Fenwick Scholar Focuses On New Understanding of Familiar Fabric

Passion for art history and unique faculty mentoring lead to discovery
April 26th, 2011 by 

chintz
From Winter's Fenwick Scholar presentation, sample of 18th century chintz from India.

When you first hear that her entire senior year was devoted to the study of British fabric design — specifically, chintz — you might assume that Meredyth Winter ’11 spent weeks and months poring over very particular art history texts and visiting specialized museums and collections.

Your assumption wouldn’t be wrong — but that’s only a small part of the remarkable story of this year’s Fenwick Scholar at Holy Cross.

In fact, Winter’s original Fenwick research spans centuries, continents, and disciplines.

She studied India’s dying and manufacturing technology in the 17th century — the printing and hand-painting techniques that created chintz. Incorrectly considered by many to be prototypically British in design and invention, chintz actually has its roots in India. As part of her research, Winter gained rare access to museum storerooms in London and Paris to explore fabrics and records. She incorporated trading routes between India and England into her research, exploring the economics of the day as well as the soaring popularity of design and the legal precedent that for a time banned imported chintz.

She conducted numerous visual analyses of patterns and fabric samples, comparing, for instance, the patterns from 18th century India with the work of 19th century British artists such as William Morris.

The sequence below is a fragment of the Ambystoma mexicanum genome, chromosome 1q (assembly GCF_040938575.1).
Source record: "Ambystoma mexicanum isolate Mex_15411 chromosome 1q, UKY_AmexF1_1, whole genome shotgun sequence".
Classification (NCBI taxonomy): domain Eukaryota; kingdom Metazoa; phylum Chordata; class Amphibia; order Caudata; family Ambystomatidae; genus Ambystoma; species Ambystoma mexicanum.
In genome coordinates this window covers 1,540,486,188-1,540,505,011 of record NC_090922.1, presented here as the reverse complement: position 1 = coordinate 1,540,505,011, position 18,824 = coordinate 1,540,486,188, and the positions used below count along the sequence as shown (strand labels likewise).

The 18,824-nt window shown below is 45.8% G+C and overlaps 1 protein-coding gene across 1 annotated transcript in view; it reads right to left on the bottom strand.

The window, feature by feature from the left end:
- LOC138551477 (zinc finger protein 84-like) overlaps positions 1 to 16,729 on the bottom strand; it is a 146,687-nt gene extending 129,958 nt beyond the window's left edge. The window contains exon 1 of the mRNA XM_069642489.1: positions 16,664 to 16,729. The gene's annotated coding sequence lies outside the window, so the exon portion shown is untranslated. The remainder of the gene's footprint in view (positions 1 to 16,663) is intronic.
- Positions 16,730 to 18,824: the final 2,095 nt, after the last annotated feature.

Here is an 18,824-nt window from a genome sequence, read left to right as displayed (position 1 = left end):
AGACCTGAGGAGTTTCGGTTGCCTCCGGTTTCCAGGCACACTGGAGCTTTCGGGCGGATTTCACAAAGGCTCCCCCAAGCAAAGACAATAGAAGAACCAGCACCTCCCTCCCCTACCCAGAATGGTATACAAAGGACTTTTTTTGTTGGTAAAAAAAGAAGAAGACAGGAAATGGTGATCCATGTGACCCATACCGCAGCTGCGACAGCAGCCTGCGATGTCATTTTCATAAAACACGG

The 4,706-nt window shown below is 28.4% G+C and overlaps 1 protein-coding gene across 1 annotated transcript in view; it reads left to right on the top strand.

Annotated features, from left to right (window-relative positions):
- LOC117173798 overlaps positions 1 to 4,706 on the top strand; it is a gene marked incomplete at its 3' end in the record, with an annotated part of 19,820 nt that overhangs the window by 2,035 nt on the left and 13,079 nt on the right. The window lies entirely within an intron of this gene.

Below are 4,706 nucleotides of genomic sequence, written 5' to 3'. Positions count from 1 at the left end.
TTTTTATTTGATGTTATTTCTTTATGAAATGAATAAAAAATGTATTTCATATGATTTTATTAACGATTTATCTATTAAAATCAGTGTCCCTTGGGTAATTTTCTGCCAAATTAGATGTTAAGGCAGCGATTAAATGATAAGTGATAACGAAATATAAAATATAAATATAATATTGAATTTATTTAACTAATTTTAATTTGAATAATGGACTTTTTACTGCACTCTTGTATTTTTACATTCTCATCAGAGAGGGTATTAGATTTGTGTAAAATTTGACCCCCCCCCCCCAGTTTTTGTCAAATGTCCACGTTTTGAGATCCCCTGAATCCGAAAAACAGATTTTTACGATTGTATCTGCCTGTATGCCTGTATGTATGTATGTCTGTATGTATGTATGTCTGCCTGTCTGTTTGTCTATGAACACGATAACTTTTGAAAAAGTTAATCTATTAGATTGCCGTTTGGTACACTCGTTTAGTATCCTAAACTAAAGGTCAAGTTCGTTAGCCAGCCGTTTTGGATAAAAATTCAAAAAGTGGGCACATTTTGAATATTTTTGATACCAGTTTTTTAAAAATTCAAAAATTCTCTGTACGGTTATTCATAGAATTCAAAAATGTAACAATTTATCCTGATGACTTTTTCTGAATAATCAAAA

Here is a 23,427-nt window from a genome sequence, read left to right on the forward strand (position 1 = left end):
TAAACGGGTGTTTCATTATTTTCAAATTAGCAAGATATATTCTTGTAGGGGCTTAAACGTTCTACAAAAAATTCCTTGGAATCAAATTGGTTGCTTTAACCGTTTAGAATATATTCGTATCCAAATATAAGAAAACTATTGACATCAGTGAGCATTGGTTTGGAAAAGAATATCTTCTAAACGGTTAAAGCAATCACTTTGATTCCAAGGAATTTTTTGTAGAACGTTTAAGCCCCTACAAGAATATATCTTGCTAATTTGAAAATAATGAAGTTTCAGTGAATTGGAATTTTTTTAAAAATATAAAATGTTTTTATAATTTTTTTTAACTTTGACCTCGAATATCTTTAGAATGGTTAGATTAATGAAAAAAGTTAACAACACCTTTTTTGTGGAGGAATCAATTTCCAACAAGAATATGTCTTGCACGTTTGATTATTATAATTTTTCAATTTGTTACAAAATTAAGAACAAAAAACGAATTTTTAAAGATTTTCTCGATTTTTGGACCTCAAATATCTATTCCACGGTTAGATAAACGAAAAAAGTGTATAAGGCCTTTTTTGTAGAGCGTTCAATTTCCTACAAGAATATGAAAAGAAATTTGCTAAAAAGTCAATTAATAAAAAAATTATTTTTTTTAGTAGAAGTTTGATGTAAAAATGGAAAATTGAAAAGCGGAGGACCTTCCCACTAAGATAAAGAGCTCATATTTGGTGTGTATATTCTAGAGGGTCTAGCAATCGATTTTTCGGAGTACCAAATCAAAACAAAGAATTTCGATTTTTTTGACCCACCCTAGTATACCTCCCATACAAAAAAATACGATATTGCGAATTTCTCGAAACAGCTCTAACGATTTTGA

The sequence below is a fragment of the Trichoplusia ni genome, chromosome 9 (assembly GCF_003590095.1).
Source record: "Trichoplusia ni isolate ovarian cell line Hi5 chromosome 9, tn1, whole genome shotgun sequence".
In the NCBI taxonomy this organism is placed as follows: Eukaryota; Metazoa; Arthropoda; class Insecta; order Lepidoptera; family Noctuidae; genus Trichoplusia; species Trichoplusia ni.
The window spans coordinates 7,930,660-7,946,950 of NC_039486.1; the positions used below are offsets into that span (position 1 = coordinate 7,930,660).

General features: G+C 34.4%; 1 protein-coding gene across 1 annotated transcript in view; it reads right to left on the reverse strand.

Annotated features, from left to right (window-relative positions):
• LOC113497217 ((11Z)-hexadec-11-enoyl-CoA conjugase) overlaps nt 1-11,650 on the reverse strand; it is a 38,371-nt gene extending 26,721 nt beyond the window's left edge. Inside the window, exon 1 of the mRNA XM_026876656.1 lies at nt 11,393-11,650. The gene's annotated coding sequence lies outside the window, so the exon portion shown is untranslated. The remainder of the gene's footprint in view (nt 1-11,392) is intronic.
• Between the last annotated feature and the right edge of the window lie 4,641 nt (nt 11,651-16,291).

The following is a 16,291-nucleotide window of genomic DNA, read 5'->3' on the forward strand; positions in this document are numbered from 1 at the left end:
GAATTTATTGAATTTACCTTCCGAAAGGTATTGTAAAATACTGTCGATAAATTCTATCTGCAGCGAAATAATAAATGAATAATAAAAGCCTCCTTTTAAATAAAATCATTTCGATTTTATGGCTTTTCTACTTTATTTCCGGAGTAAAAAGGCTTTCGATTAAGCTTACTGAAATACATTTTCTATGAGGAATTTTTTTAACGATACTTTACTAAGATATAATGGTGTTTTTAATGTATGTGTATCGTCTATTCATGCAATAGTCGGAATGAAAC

The yearlong study fueled her passion for art history.

“Art history is an ever-evolving discipline,” she says. “It’s fascinating to me to think that since the 1950s, the theory has been that the British East India Company sent patterns to India to be manufactured into chintz, and that assumption has been more or less upheld since. We need to look further back, before chintz became popular, to where the line between Indian and British designs was blurred. Only then can we ask, How did it become popular? How did it shape the development of fabric design?”

These questions began percolating for Winter during her junior year spent in Dijon, France, which included trips to Victorian and Albert Museum, which has an extensive collection of Indian textiles.

Winter, of Kansas City, received the Fenwick Scholar Award at the end of her junior year after a rigorous review process. The Fenwick Scholar Award is one of the College’s oldest and most prestigious academic distinctions. The recipient, selected on the basis of a proposal by a committee including the president and vice president for academic affairs and dean, designs a program of independent study and research, with the consultation of one or more faculty members. At the end of the academic year, the Fenwick Scholar makes a public presentation to showcase the project. The award is named in honor of the late Bishop Benedict J. Fenwick, S.J., the founder of Holy Cross.

Working with advisors Mika Natif, visiting assistant professor of visual arts, and Susan Rodgers, professor and chair of anthropology, Winter designed her course of study and spent three weeks in the fall of 2010 in London and Paris doing original research.

“Professors Natif and Rodgers were instrumental in sharing their contacts with me, connecting me with museum professionals and experts and helping me get access to non-public collections.”

Also, with the assistance of Roger Hankins, director of the Cantor Art Gallery, she also developed an exhibit of chintz patterns from 1550 to 1900 on display on the fourth floor of Fenwick Hall.

A member of the College Honors Program and an art history major, Winter has been active in the Student Advisory Committee for the visual arts department.

Winter’s public lecture titled “InConspicuous Consumption: Understanding the Role of Indian Chintz In Shaping British Fabric Design,” opens the College’s 2011 Academic Conference.

After graduation, Winter will head to New York City. “I will be pursuing a master’s degree in decorative arts, design history, and material culture at the Bard Graduate Center, where I will also have the opportunity to get curatorial experience in their gallery.”

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